Keep it on, after about 10 minutes your mixture will be thick and white, and starting to pull away from the edges as it turns.

It will thicken quickly so this part has got to be quick!

In a piping bag fitted with a medium plain piping tip, pipe the nest. Pipe a small circle and then go around the edges to create the sides. They will slump down a bit as they cool.

Allow to cool and harden for at least 6 hours, or overnight.

Put the toasted coconut into a bowl and put your marshmallows in, one at a time. Depending on how long you let them dry you may need to press the coconut in to make them stick. That’s okay.

Now mix together the icing sugar and lemon juice.

Dip one side of each egg into the frosting and use it as glue to stick the eggs into the nests.

AND now give them to cute small children and be merry.  

Spring Coloured Meringues


When I first moved into this little apartment it was all sorts of crazy colours, there was purple, and lots of yellow and the living room was a bright Tiffany’s blue. And I hated all of them, I painted it all white, but the blue. For some reason I just needed the blue. After living here for 5 years, I think I’ve finally figured it out- it reminds me of the sky that we only get a couple months here.

See, Vancouver does this thing, this dreadful thing where it rains all the bloody time. It starts in late September, early October if we’re lucky and it keeps raining until May, or June, or sometimes, even July. I’m not joking, we sometimes only get 3 months of sunshine. Last year was one of those years, and maybe that’s why I feel like I’m struggling so much with it right now.

My saving grace in all this rain is the flower shop I live on top of. It regularly wins best florist in the city and with good reason, it has the most gorgeous blooms in every imaginable colour, all the time. And even when everything is grey and gloomy and damp when I walk out my door I see heaps and heap of fresh flowers. They even take the old roses and sprinkle their petals half way down the block, to bring a bit of colour even further. They really are the best.

So lately I’ve become obsessed with their colours, the soft peachy ranoculous, the bright red of the tulips, and these soft yellow roses, oh those roses. They give me hope that it is sunny somewhere in the world. And so I made these meringues to bring some more of that colour in, because in this dreary grey city, sometimes you just need colour.

Spring Coloured Meringues

6 Egg Whites

1/4 tsp Salt

2/3 cup Sugar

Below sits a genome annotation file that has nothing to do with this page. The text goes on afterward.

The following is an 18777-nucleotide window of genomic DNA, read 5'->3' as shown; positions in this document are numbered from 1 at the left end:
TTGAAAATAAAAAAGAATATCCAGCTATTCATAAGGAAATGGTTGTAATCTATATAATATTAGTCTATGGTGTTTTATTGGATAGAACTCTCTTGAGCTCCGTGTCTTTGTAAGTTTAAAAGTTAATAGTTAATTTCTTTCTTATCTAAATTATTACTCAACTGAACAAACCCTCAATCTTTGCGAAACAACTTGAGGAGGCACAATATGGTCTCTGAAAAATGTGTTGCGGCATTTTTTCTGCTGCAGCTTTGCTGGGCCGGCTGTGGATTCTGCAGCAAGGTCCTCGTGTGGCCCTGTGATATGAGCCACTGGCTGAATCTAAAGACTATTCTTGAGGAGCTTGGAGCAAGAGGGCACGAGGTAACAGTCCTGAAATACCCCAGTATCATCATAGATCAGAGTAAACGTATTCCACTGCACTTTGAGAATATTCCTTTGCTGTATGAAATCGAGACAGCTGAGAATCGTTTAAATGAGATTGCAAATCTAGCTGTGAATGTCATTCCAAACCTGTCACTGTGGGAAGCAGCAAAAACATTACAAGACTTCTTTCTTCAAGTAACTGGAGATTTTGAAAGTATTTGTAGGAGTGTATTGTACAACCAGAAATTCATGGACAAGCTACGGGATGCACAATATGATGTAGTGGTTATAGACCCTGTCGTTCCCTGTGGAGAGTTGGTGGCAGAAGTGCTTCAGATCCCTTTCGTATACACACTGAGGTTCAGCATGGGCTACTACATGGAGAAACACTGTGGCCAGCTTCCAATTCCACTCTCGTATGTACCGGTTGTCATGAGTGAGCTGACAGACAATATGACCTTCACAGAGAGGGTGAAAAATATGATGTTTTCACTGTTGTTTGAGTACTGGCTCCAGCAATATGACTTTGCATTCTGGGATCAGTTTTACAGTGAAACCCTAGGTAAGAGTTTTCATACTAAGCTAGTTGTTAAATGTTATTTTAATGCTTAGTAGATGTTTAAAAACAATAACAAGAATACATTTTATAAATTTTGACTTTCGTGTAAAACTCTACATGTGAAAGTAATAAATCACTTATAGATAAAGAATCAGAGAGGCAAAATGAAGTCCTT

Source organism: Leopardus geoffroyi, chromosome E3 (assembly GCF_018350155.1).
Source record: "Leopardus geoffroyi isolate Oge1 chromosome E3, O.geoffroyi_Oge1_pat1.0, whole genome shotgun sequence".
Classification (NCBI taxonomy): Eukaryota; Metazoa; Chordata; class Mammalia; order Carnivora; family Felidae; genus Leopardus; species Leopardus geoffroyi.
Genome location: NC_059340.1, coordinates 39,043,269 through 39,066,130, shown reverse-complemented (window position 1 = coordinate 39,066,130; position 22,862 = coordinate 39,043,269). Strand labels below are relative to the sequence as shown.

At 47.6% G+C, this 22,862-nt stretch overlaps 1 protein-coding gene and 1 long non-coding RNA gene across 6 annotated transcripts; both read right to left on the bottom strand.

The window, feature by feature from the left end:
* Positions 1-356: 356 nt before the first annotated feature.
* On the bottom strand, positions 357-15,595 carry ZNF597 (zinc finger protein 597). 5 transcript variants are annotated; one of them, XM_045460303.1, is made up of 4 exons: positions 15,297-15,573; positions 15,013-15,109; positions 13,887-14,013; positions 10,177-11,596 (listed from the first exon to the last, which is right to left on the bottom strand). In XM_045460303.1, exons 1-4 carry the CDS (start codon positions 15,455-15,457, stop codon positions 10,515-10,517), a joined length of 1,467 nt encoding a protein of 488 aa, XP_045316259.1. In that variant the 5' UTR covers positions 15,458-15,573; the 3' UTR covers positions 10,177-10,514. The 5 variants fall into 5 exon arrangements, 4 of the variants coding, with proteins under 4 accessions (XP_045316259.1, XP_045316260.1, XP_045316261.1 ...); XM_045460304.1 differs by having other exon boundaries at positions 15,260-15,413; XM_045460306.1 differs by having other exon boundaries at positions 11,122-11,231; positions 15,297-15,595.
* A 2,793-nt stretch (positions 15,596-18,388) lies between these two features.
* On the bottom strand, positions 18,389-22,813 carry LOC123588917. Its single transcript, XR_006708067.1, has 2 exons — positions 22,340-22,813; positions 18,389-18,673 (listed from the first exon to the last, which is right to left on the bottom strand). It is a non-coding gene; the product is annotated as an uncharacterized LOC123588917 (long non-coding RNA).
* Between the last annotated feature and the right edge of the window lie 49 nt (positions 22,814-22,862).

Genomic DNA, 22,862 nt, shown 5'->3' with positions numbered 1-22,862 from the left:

1 cup Icing Sugar

1 Vanilla Bean, OR 1 tsp Vanilla Extract

Food colouring

Preheat your oven to 200F

In the bowl of a standing mixer fitted with the whisk attachment, whisk the egg whites and the salt until they hold soft peaks. 

Tablespoon by tablespoon add in the granulated sugar, letting the sugar you added before be mixed in completely before adding in the next. 

Now let it keep running until it holds very stiff peaks, if you’re unsure just keep it on for another 20 seconds or so. It’s very important that it is very stiff. 

Add in your vanilla bean or extract. 

Now dump in all the icing sugar and mix that in- bring the speed down to low so the sugar doesn’t fly everywhere. 

Divide the meringue into as many bowls as you want colours- I did 4. 

Add the colouring and mix until they are all combined, or not and let it be swirly- it’s up to you!

You can use any piping tip you want to here, star tips are popular, so are just a plain circle. It’s up to you!

Now just pipe them onto trays lined with parchment or a silpat (don’t grease the trays though!! Your meringues will ruin if you do!) and bake for about an hour and a half until they are completely dried out. Check them every 25 minutes or so to make sure they aren’t getting any colour. If they are browning turn down the heat and rotate the trays. 

Allow to cool completely then eat, decorate, or put in baggies for gifts- these will store for up to a month in an airtight container. 

Salted Dark Chocolate Flourless Cookies

I’m not going to lie, I made these cookies entirely out of curiousity. King Arthur Flour, which gives recipes that usually involve, you know, flour, had a picture of the best dark chocolate cookies and said that they were flourless. 

The strange thing though, is that there is no starch in them. And no fat. They are not “healthy” cookies with quinoa flour and coconut oil. These ingredients are just flat out missing from the equation.  They are, by far the weirdest cookies I’ve ever made. Egg whites, cocoa powder, icing sugar and vanilla. That’s about all folks. 

Fudgey isn’t quite the right word for them even though that’s how King Arthur descubes them, they get very crispy on the edges, almost they way you would excpect them to if there was corn starch in them, but the centers stay very soft. And, they don’t get stale. At least, I made them 3 days ago and the are still sitting on my counter on a plate without having been wrapped and they are still soft in the middle. 

This is no small miracle friends. 

So without further ado, here is a painfully simple recipe, for very strange, but very delicious cookies

  • 2 1/4 cups confectioners’ sugar
  • 1/4 teaspoon salt